At the start of a morning workshop, there are usually a few people who are tired, glassy-eyed, checking their phone and largely disengaged. I love the challenge of waking these people up! And it’s usually not difficult — it just takes a warm-up exercise. I’m not talking about jumping jacks — although perhaps those would work — but rather a mental exercise. A warm-up gets everyone comfortable with one another and starts the creative juices flowing.
Hopes and Fears
Sample output from a Hopes and Fears exercise. In this case, we were considering whether all employees should have the ability to edit the intranet.
If you’re kicking off a project, I like Hopes and Fears (described in detail on IBM’s Enterprise Design Thinking site).
- Put two headings on a whiteboard: “Hopes” and “Fears”.
- Ask everyone to write down one hope and one fear for the project. Give them a couple of minutes.
- Ask each person to share theirs out loud, one after the other. You can write them down as they share, or if you use sticky notes, they can post them themselves.
Besides engaging the room, this warm-up helps you address potential problems. On a recent project, I was concerned that the scope was too large. In a Hopes and Fears exercise, one of the stakeholders listed “We’re trying to solve too many problems” as a Fear. This provided an excellent opportunity to discuss the scope and agree to reduce it!
After a warm-up exercise, workshop participants are fully engaged.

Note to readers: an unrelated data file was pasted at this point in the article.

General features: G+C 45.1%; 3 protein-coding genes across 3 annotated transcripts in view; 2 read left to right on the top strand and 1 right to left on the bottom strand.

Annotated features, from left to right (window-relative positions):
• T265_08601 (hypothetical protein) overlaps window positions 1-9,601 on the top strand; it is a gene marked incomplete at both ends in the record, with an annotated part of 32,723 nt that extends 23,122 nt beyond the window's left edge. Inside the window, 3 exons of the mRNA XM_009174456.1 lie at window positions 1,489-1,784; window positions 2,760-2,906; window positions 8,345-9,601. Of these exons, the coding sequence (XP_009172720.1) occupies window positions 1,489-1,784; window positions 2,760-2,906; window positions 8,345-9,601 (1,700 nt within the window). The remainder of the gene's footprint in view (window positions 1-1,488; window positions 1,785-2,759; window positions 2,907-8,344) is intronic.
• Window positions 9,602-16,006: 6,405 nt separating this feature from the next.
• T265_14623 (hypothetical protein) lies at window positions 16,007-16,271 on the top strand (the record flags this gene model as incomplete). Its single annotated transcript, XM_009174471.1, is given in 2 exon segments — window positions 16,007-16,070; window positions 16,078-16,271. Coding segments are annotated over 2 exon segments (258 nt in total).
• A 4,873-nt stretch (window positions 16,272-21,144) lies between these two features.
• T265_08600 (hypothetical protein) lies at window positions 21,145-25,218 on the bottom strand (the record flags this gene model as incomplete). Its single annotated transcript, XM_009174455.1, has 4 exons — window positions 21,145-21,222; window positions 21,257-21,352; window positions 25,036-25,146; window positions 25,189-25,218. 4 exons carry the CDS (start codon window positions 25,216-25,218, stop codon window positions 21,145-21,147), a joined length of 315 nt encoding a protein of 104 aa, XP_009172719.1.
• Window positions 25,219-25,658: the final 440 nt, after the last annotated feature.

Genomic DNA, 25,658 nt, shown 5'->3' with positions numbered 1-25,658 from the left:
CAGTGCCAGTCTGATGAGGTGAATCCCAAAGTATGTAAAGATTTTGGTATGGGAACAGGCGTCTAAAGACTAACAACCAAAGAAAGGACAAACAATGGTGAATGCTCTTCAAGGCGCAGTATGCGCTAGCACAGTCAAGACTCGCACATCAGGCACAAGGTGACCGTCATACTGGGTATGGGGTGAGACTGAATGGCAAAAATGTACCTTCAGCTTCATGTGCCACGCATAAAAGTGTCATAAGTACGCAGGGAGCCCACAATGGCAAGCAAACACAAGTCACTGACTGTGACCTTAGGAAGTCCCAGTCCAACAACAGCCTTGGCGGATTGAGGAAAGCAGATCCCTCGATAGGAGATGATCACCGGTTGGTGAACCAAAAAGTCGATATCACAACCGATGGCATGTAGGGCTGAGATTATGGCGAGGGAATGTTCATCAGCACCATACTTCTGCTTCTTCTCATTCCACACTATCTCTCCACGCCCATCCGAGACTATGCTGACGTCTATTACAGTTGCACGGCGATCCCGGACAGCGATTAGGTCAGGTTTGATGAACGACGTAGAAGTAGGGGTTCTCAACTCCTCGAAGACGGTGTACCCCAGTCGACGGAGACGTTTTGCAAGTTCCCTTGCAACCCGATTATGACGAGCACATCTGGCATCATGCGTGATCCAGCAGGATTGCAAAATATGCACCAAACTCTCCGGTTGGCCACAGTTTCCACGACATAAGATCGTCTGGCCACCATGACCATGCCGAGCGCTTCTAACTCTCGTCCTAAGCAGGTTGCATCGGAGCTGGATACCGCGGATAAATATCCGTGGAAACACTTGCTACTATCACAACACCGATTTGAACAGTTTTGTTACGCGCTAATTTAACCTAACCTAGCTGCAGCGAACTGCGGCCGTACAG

If your workshop involves drawing or sketching, Trading Cards (described in detail on Gamestorming) is a great warm-up.
- Hand out 4×6 index cards.
- Ask everyone to write their name and draw a stick figure of themselves. It helps to provide an example of your own card.
- Then ask them to write a little-known fact about themselves
- Ask everyone to pass the cards around the room. Encourage everyone to ask another person a question about themselves.
At a recent workshop, we learned that one person is studying Punjabi, one is working on the guitar, and another went to college on a softball scholarship. People are fully engaged after this exercise and ready to get to work!
According to Dave Gray, founder of XPLANE, “Humans are like cars: we perform better when we’re warmed up.” Although it takes a few minutes, time spent warming up is time well-spent. It’ll make the rest of your workshop more productive.
Chris McGrath has led intranet projects for over 20 years. He co-founded ThoughtFarmer, an intranet platform used by hundreds of organizations worldwide, and has worked on many SharePoint projects as well. Now, through Tangowork, Chris provides vendor-neutral intranet strategy and development services.